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Thursday, February 24, 2011

Spring WIll Come... Eventually

It is cold and snowy again- the temperature is supposed to hover right around zero degrees for the next couple of days. I am ready for spring to arrive- I'm sure it will, eventually. Even though it is cold and snowy I am getting excited for bee season.

I found this really cool map tool that can be used to draw a radius of any distance around your hives so you can see the potential foraging area of your bees. Click right here to follow the link and use the map tool.

In the image below I have drawn a 1.5 mile radius around my 2 hives.
The green rectangles indicate known alfalfa fields for seed production that blossom continuously throughout the summer. The orange outline indicates where there is a large concentration of Russian olive trees along the river bottom. They bloom for about a week and provide a good source of nectar and pollen. The blue line cutting across the map indicates the approximate location of a canal which is a potential water source for the bees as well as providing habitat for more Russian olives. Last year the alfalfa bloom and the Russian olive bloom occurred at the same time on about June 20th.

There are other nectar sources within the radius besides those outlined on the map. There are lots of other alfalfa fields which are cut for hay. Our farmers usually get 3 or 4 cuttings each summer and it seems like the alfalfa blooms for several days to a week before the fields are cut. There are also lots of pastures which contain dandelions, clover, other wildflowers, and even nectar producing weeds. This all combined for a total of 15 gallons of honey harvested from our two hives at the beginning of last September.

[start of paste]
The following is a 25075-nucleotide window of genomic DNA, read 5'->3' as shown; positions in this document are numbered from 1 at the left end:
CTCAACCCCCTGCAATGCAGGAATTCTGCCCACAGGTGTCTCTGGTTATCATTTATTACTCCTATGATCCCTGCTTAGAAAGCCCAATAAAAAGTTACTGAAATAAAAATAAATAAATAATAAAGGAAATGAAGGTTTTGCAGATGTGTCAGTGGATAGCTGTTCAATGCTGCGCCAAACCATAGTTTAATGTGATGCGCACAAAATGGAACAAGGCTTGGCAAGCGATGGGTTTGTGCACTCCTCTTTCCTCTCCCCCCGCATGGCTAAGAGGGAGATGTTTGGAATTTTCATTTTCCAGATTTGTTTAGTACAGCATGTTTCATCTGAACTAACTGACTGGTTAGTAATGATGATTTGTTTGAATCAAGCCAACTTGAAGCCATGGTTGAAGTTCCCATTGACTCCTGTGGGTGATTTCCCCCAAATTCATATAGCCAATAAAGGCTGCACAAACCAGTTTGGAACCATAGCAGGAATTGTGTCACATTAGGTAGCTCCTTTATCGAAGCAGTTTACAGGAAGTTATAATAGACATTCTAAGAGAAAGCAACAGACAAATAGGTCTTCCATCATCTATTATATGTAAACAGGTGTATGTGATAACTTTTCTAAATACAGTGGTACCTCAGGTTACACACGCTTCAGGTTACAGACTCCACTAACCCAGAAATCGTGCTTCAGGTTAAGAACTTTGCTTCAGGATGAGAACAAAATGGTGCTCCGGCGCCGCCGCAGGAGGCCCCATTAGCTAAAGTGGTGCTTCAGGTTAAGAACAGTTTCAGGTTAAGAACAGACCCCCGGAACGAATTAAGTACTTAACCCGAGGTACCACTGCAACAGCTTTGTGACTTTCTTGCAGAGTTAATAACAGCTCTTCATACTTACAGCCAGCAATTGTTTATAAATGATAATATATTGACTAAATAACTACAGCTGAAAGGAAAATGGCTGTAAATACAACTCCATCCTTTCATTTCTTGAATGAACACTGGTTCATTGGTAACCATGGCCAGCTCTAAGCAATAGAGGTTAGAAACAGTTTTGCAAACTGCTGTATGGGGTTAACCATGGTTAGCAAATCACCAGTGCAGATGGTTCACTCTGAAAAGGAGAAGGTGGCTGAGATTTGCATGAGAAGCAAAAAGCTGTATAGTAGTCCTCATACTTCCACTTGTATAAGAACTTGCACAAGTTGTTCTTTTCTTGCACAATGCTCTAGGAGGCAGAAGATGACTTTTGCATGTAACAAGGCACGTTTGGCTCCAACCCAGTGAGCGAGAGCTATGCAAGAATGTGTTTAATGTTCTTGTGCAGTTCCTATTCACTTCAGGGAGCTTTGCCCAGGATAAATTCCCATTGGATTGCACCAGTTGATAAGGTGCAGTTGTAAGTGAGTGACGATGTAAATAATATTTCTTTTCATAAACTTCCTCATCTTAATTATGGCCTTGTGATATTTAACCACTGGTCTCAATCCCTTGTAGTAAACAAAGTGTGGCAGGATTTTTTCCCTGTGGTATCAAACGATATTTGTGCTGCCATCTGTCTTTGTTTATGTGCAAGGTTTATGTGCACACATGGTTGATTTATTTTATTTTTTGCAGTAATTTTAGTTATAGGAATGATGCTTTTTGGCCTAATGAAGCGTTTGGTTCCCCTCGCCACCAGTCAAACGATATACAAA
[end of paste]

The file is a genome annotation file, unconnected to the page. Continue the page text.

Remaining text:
I'm sure the bees will travel further than 1.5 miles to collect nectar and pollen. I just suppose that the majority of our honey production comes from nectar collected within this radius. There was a study performed right here in Wyoming to determine exactly how far bees would travel. The study found that bees would travel up to 7 miles to forage- but at that distance they consumed more honey in order to travel the 7 miles than they were able to produce. The max distance the bees could travel and still produce excess honey was 4 miles. You can read a short article about that study by clicking right here. It really is quite interesting. But right now it is time to shovel the walks one more time.

1 comments:

the bees house said...

Thanks - interesting - I've added a link to your blog on Bees Hive - everything Bee
http://thebeeshouse.blogspot.com/

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